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Metabolic Engineering
Volume 48, 2018, Pages: 129-137

Optimal bioprocess design through a gene regulatory network Growth kinetic hybrid model: Towards replacing Monod kinetics

Argyro Tsipa, Michalis Koutinas, Chonlatep Usaku, Athanasios Mantalaris

Department of Chemical Engineering, South Kensington Campus, Imperial College London, London, United Kingdom.


Currently, design and optimisation of biotechnological bioprocesses is performed either through exhaustive experimentation and/or with the use of empirical, unstructured growth kinetics models. Whereas, elaborate systems biology approaches have been recently explored, mixed-substrate utilisation is predominantly ignored despite its significance in enhancing bioprocess performance. Herein, bioprocess optimisation for an industrially-relevant bioremediation process involving a mixture of highly toxic substrates, m-xylene and toluene, was achieved through application of a novel experimental-modelling gene regulatory network – growth kinetic (GRN-GK) hybrid framework. The GRN model described the TOL and ortho-cleavage pathways in Pseudomonas putida mt-2 and captured the transcriptional kinetics expression patterns of the promoters. The GRN model informed the formulation of the growth kinetics model replacing the empirical and unstructured Monod kinetics. The GRN-GK framework's predictive capability and potential as a systematic optimal bioprocess design tool, was demonstrated by effectively predicting bioprocess performance, which was in agreement with experimental values, when compared to four commonly used models that deviated significantly from the experimental values. Significantly, a fed-batch biodegradation process was designed and optimised through the model-based control of TOL Pr promoter expression resulting in 61% and 60% enhanced pollutant removal and biomass formation, respectively, compared to the batch process. This provides strong evidence of model-based bioprocess optimisation at the gene level, rendering the GRN-GK framework as a novel and applicable approach to optimal bioprocess design. Finally, model analysis using global sensitivity analysis (GSA) suggests an alternative, systematic approach for model-driven strain modification for synthetic biology and metabolic engineering applications.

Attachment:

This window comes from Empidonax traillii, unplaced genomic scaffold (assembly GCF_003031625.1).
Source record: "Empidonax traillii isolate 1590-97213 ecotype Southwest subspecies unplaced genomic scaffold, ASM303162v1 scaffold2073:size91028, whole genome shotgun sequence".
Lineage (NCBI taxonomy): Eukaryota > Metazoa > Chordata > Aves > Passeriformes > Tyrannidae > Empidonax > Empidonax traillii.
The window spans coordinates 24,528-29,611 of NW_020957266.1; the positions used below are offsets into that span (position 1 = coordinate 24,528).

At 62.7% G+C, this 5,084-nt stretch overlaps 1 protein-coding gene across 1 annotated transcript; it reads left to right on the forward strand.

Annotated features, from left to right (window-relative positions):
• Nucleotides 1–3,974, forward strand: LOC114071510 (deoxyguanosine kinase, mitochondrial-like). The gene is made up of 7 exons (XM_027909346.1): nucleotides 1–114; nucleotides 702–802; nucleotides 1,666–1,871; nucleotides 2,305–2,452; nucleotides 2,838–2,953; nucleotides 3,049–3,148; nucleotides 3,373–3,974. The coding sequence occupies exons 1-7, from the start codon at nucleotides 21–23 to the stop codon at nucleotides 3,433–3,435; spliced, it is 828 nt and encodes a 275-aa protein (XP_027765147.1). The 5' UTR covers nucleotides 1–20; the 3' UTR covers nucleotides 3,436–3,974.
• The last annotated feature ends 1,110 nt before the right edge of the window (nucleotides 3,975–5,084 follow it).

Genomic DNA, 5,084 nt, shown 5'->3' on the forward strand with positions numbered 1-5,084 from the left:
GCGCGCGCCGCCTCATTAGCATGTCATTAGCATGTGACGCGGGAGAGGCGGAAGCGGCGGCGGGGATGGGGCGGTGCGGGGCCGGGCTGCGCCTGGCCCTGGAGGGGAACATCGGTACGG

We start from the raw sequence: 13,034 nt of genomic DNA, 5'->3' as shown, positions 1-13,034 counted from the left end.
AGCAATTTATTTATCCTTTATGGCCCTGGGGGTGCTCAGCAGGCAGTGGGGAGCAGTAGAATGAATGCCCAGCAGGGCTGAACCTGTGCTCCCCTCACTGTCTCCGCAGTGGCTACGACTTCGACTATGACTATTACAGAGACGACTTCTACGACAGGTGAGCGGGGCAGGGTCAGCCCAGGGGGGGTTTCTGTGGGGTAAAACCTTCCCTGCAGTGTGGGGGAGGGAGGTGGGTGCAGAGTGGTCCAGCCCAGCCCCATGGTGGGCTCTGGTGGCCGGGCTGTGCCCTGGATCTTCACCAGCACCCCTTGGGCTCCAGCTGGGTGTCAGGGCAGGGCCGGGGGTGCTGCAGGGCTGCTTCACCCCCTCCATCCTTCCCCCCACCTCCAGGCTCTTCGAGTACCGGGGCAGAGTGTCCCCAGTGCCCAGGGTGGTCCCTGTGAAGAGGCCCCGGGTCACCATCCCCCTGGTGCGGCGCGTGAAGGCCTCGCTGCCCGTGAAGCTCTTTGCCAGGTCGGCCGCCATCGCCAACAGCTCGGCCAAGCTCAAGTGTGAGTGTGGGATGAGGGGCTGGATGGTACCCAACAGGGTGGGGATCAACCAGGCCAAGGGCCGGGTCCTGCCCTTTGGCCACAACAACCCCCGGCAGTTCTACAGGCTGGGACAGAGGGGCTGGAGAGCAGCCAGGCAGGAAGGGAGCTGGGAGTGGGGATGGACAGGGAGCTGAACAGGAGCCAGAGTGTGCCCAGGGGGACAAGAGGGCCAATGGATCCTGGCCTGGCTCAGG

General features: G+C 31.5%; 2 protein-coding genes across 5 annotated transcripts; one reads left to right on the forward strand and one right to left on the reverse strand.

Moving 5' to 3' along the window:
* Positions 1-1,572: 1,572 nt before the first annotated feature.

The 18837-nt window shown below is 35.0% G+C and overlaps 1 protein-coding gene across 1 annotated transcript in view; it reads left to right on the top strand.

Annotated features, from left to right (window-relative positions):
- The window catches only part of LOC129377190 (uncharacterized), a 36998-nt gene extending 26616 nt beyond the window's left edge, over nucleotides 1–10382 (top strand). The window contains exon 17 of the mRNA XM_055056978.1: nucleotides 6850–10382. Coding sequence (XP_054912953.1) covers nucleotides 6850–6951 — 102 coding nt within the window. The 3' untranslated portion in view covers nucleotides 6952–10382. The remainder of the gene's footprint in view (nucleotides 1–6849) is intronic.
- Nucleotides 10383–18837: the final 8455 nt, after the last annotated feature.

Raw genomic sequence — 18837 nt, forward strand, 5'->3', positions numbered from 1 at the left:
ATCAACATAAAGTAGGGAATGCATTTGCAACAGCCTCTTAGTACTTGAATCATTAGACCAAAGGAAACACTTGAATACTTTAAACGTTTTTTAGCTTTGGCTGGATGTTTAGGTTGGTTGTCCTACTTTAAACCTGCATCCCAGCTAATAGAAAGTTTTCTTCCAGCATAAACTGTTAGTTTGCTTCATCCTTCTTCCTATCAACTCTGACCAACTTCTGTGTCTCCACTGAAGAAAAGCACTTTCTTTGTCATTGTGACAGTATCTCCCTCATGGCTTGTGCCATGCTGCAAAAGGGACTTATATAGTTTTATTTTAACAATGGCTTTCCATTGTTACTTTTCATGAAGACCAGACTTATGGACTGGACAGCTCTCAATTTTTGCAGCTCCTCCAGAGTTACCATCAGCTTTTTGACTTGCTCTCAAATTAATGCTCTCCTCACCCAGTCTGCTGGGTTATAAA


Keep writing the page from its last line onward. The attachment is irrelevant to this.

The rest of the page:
Keywords: P. putida, Bioprocess optimisation, Gene regulatory network, Mixed-substrate, Fed-batch, Monod Kinetics.

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